Everybody Hates Editing

Argh!!! Get someone to do it for you, it's money well spent.

Editing – Argh!!! Get someone to do it for you, it’s money well spent.

Ever heard of the Oxford comma?

“The ‘Oxford comma’ is an optional comma before the word ‘and’ at the end of a list: We sell books, videos, and magazines.”

Weird isn’t it? Well you’re not alone if you think grammatical rules are sometimes a bit draconian. I mean, who are you to tell me I can’t put a comma here, or here, or right towards the end of this sentence, huh?

As long as it flows, right? While some writers are more pedantic about writing styles, syntax and grammar, others prefer to freestyle their ideas and sacrifice any adherence to traditional language rules. However, although rules are indeed made to be broken, some writers take it too far. The result is a sloppy, patchy, and unintelligible eyesore of a text.

The wild vagaries of writers aren’t always to blame though. While some writers do try their best to keep Spell-Check and AutoCorrect quiet, anyone capable of constructing slightly complex sentences is aware that a simple there/their/they’re error can cruise past syntax security. You might also know that reading your own book twenty times over doesn’t really stop those subtle typos from hijacking your trip to JK Rowling or EL James status—you just can’t spot them!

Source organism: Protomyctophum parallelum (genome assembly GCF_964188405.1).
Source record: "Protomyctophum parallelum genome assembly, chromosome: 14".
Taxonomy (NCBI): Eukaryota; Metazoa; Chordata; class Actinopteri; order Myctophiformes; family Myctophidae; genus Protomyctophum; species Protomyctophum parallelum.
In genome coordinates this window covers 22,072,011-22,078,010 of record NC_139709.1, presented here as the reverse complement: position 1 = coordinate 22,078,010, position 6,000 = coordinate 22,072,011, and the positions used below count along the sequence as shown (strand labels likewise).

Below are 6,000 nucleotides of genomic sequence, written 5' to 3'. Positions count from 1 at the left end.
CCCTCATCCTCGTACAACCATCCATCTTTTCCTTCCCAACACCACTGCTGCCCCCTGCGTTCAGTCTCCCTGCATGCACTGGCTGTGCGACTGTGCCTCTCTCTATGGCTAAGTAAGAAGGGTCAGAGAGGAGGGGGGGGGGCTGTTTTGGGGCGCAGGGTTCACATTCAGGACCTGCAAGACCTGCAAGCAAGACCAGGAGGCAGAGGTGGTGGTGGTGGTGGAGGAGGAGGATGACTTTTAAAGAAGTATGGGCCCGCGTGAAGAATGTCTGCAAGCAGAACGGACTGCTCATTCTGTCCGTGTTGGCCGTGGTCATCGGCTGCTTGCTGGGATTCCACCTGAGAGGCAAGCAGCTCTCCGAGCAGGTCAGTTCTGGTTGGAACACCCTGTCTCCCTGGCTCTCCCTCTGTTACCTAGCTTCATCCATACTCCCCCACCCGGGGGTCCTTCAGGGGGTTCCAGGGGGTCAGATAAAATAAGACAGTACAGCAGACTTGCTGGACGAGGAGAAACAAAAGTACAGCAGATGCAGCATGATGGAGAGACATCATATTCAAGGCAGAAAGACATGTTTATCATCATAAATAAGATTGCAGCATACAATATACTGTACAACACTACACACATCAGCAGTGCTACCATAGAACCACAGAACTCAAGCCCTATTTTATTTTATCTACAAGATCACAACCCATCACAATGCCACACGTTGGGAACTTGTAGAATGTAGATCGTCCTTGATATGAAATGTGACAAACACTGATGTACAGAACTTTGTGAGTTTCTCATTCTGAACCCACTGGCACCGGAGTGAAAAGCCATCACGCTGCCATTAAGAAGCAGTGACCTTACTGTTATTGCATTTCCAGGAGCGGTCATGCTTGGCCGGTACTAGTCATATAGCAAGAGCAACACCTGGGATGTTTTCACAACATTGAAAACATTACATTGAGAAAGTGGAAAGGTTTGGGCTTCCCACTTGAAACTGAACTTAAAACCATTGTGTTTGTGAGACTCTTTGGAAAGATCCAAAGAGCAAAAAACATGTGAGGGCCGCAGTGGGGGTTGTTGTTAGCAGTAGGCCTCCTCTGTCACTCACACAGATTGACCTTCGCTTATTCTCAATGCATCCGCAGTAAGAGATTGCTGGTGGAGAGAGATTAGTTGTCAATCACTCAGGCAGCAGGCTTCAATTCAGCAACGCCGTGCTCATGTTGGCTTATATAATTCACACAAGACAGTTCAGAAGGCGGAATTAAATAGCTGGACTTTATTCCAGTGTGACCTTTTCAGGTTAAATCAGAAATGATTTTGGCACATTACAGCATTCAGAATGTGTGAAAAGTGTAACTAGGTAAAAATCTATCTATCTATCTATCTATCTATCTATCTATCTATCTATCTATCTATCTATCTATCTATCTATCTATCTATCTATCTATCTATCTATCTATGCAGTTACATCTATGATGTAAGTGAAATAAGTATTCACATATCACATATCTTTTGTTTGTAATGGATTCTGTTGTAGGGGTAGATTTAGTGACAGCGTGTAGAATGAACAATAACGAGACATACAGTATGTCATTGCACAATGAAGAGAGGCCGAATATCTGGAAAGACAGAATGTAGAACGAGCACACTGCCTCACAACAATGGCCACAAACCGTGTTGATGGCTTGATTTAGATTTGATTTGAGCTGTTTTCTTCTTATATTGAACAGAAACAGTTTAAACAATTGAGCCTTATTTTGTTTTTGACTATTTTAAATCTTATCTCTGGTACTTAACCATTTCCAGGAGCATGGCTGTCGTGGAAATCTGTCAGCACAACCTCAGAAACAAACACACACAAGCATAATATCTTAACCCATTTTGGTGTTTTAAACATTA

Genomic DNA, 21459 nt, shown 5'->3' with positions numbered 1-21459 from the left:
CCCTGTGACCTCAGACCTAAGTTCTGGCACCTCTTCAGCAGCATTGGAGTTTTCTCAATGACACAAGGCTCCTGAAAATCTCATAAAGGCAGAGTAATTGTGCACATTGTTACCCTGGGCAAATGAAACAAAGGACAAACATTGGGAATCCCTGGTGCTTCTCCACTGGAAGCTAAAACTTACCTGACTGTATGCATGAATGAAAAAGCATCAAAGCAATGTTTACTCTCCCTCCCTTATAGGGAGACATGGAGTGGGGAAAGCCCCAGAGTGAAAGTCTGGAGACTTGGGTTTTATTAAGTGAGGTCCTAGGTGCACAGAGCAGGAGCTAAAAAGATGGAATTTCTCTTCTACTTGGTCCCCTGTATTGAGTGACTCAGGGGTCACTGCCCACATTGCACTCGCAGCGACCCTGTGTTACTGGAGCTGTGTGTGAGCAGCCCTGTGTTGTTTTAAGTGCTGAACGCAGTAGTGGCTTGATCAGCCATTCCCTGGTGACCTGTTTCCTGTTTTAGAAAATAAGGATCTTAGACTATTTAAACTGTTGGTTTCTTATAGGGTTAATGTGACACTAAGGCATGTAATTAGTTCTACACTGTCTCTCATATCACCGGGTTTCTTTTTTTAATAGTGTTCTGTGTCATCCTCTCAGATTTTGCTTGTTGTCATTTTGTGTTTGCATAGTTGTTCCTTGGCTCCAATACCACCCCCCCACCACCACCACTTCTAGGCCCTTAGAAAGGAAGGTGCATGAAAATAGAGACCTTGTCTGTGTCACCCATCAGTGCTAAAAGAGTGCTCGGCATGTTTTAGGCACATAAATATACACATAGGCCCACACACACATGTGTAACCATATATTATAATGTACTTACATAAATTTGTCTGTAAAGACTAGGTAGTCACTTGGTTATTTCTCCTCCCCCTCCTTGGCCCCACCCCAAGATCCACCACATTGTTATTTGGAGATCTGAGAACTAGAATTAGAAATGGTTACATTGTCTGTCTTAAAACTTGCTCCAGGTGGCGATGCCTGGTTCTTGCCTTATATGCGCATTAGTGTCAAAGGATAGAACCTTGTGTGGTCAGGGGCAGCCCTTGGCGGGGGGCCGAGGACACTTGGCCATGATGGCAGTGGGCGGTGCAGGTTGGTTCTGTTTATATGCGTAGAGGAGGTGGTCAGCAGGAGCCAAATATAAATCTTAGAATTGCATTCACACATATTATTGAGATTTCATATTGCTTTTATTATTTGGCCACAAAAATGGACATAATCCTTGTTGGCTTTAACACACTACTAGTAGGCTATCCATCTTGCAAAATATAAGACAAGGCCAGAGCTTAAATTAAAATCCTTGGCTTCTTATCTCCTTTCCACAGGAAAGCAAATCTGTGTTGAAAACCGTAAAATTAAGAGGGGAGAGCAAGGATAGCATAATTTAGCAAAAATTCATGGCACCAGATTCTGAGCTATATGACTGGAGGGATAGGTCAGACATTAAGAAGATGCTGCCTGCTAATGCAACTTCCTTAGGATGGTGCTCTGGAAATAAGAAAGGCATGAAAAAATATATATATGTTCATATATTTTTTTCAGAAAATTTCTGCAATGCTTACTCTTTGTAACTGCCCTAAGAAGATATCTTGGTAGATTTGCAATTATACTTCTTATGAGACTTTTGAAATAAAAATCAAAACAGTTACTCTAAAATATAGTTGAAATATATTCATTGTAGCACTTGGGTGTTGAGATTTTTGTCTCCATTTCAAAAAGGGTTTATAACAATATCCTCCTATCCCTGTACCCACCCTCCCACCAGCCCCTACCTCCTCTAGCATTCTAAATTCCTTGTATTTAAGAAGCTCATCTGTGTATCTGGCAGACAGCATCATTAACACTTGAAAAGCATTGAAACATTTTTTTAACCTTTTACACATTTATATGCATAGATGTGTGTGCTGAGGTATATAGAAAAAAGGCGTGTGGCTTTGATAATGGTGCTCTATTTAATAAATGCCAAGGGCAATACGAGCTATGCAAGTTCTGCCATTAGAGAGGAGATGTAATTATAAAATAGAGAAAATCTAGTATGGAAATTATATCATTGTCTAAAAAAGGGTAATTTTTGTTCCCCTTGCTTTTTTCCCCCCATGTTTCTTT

So what do you do? You phone up The Editors. These guys are vicious error assassins. They usually charge ad valorem fees, depending on how long your book is and how you want the job done. Be it straightforward and mechanical, or sophisticated and creative, the Editor gets the job done. You won’t have to worry about your worst enemies sneaking past built-in grammar checks and getting onboard your paperback or Kindle flights to stardom—nothing escapes the eyes of The Editor.

Scary isn’t it? Yeah, maybe you should be scared. Not only do Editors knock out errors stone cold, some of them knock a big chunk off your publishing budget as well.

BUT, maybe you shouldn’t avoid them altogether. The reality is that the stingy writer who insists on a zero-cost publishing tour and takes on the gruesome job of editing themselves often faces instant death as their hijacked flight crashes and their error-plagued books fall prey to the vultures patrolling the skies of Amazon — the harsh reviewers.

Can’t I just edit my book and republish it? You can, but don’t be too optimistic about a book’s resurrection once it has been published and has started incurring heavily critical reviews concerning poor editing. Once this has started happening, even Aragorn would be hard put to help you. But then again:

There is always hope.

Variety is the spice of life


A splash of colour does not constitute originality

Perhaps it’s my age but I find it really depressing, the number of books which are all clones of one another – you know, the ‘two-score-and-ten mucky-white half-tones’ spin-offs. Got it now?